Jones Clocks Year's Fastest 100

Marion Jones ran the 100 meters in 10.78 in London.
AP
Marion Jones continues her haul around Europe.

The 24-year-old American, who hopes to win an unprecedented five gold medals in the Sydney Olympics, picked up $10,000 Saturday from the organizers of the British Grand Prix for clocking 10.78 seconds, the fastest time at 100 meters this season.

Earlier in the week, a wind-aided 10.68 was worth a diamond valued at $10,000 at a meet in Stockholm.

"I think five is possible if I stay healthy and happy - you guys look out," Jones said. "I still have a few things to iron out ... but it feels good. It's important not to be tired when Sydney comes around. I will be fresh and ready to go."

Jones, who didn't long jump here her weakest event said she will jump twice before Sydney. Then, after a meet Aug. 11 in Zurich, Switzerland, she'll return home for a 10-day rest before running in Brussels and Berlin in her last Olympic tuneups.

Defending Olympic champion Allen Johnson continued his comeback after a year of injury, taking the 110 high hurdles in a slow 13.35. Johnson has beaten all his major rivals in the last six weeks except Britain's Colin Jackson, the defending world champion. He missed Saturday's meet with a recurring hamstring injury.

"I just wanted to be technically sound, and I feel like I did that," Johnson said. "The time wasn't as good as I'd like but I won and it's cool with me. I feel like I'm ready for the Olympics right now."

In addition to Jones, three others also got $10,000 bonuses for the best world performances of the season.

Hicham El Guerrouj of Morocco, the world's best middle-distance runner, clocked in 3 minutes, 45.96 seconds in the mile the eighth-fastest ever. It was the fifth-fastest mile of his life, but well off his world record of 3:43.13.

"I'm satisfied today with my race because the pacemaker did a good job," said the Moroccan, who also holds the world outdoor marks in the 1,500 and 2,000. "For me today it was my duty to prove I'm one of the world's best at this distance."

In the women's 5,000, Ayelech Worku of Ethiopia picked up the bonus by running the top time in the world this season. The previous best was by American Regina Jacobs.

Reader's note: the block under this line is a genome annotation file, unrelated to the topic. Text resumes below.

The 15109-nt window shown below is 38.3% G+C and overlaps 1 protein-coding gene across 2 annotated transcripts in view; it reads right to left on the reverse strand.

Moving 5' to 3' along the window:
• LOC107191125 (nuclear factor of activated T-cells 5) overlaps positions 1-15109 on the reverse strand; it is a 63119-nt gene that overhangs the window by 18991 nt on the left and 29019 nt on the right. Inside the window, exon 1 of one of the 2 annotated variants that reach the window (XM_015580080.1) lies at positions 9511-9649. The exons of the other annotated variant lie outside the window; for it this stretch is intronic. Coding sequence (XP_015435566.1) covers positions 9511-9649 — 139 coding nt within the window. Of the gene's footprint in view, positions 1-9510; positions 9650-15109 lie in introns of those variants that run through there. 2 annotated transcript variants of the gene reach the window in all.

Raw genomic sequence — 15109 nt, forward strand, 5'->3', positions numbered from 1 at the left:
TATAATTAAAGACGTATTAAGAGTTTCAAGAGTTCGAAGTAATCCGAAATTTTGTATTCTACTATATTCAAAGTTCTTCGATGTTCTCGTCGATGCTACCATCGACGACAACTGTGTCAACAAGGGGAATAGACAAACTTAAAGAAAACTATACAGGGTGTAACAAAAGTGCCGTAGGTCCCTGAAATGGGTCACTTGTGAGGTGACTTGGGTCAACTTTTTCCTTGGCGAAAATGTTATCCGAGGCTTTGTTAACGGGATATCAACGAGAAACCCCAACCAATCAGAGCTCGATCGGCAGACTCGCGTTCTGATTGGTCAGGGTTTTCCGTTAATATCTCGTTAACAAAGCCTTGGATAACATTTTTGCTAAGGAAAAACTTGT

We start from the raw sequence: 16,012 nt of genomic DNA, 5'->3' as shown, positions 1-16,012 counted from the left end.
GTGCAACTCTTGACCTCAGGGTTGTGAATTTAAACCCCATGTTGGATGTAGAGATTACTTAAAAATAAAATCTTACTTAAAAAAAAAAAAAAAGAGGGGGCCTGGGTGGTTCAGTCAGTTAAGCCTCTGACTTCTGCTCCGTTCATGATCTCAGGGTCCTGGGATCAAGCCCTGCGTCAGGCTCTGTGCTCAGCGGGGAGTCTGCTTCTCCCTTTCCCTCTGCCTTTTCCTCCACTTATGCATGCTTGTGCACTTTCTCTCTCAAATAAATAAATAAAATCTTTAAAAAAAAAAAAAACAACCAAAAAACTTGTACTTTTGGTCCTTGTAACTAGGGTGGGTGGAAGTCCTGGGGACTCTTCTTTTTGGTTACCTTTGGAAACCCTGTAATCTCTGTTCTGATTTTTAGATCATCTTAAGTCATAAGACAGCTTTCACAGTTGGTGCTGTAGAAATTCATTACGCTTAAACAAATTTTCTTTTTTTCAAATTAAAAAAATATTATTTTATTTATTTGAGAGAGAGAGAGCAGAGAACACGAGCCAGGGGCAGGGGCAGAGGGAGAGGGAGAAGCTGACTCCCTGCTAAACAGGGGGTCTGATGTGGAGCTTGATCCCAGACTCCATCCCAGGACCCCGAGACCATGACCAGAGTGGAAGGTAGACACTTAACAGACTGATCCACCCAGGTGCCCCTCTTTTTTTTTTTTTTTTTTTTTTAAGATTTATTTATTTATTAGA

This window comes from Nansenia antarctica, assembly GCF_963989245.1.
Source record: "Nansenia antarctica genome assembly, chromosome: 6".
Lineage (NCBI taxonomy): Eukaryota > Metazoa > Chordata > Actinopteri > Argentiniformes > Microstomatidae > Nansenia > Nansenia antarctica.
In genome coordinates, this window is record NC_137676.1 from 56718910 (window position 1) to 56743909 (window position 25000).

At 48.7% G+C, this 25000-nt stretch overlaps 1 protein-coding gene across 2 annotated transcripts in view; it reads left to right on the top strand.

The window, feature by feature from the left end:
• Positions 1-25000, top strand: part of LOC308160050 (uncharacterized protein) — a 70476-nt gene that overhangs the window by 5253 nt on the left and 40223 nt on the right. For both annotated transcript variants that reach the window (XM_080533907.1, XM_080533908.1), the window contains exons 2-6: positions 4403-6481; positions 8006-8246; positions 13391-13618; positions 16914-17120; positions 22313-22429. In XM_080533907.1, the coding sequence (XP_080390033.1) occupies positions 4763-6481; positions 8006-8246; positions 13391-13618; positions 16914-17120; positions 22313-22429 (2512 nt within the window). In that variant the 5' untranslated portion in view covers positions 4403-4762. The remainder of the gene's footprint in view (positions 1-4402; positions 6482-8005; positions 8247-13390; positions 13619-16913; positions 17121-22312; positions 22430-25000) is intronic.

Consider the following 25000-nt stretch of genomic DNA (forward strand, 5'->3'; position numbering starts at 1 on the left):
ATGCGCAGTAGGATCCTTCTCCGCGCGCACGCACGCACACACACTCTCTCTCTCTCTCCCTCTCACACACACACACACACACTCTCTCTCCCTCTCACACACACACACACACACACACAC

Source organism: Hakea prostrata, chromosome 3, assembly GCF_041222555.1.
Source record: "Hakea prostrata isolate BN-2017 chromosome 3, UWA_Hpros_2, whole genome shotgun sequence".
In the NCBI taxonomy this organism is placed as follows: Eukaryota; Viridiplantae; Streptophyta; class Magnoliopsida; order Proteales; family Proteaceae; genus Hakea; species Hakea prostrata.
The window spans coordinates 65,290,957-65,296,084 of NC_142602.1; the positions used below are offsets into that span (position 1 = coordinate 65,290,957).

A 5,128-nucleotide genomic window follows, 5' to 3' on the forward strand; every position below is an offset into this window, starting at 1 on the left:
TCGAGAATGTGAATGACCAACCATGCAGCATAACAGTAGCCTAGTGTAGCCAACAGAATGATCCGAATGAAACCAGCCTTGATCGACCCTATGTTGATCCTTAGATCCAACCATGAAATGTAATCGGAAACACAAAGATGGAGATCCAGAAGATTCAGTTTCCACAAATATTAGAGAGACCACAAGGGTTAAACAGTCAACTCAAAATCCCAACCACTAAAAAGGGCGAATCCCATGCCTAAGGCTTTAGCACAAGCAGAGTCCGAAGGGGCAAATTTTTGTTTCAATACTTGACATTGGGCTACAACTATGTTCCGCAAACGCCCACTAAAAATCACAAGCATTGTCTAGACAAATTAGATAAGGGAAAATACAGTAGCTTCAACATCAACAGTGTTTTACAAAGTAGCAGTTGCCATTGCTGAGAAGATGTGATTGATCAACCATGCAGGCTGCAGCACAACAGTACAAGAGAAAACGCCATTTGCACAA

In a high-jump best of the season, Vyacheslav Voronin of Russia cleared 7 feet, 10 1/2 inches.

Canada's Bruny Surin won the 100 meters in 10.16. But the fastest time of the day in that event went to 17-year-old Briton Mark Lewis-Francis, who clocked a personal best of 10.10 in the so-called "B" race.

"It was a real shock when I saw the time," Lewis-Francis said. "I was expecting to run around 10.20. I haven't even started doing my real speed work yet."

In an upset, Violeta Szekely beat fellow Romanian Gabriela Szabo 4:05.01 to 4:05.72 in the 1,500, a slight glitch as Szabo prepares to double in the 1,500 and 5,000 in Sydney. She is the defending Olympic silver medalist at 1,500 nd two-time defending world champion at 5,000.

American Sandra Glover won the 400-meter hurdles, taking the lead early and clocking 53.92, well off her world-best this season of 53.33. Olympic champion Deon Hemmings of Jamaica was third in 54.69.

"It's good to get one over on the Olympic champion, but I'm not going to let my guard down," Glover said. "She will be out there as my main danger the rest of the season."

American Angelo Taylor, who also has the top time in the world this year at 47.62, took the 400 hurdles in 48.66.

In the men's 400, Greg Haughton of Jamaica won in 44.91, nipping Mexico's world bronze medalist Alejandro Cardenas in 44.92. Briton Mark Richardson, running his first race since British officials lifted his doping ban last month, was third in an Olympic-qualifying 45.11, his first race since September.

The women's long jump went to Ukraine's Inessa Kravets with a leap of 22-8 1/2. Iva Prandzheva of Bulgaria and Dawn Burrell of the United States were at 22-5 3/4.

Haile Gebrselassie of Ethiopia won the 5,000 in 13:06.23, well off his world record of 12:39.36.

American Nick Hysong won the pole vault in at 19-0 1/2, with second-place Tim Lobinger of Germany clearing the same height.

In the major meet disappointment, Australia's Cathy Freeman the two-time defending world champion and 1996 Olympic silver medalist, withdrew from the 400 with what she called a "slight hamstring problem."

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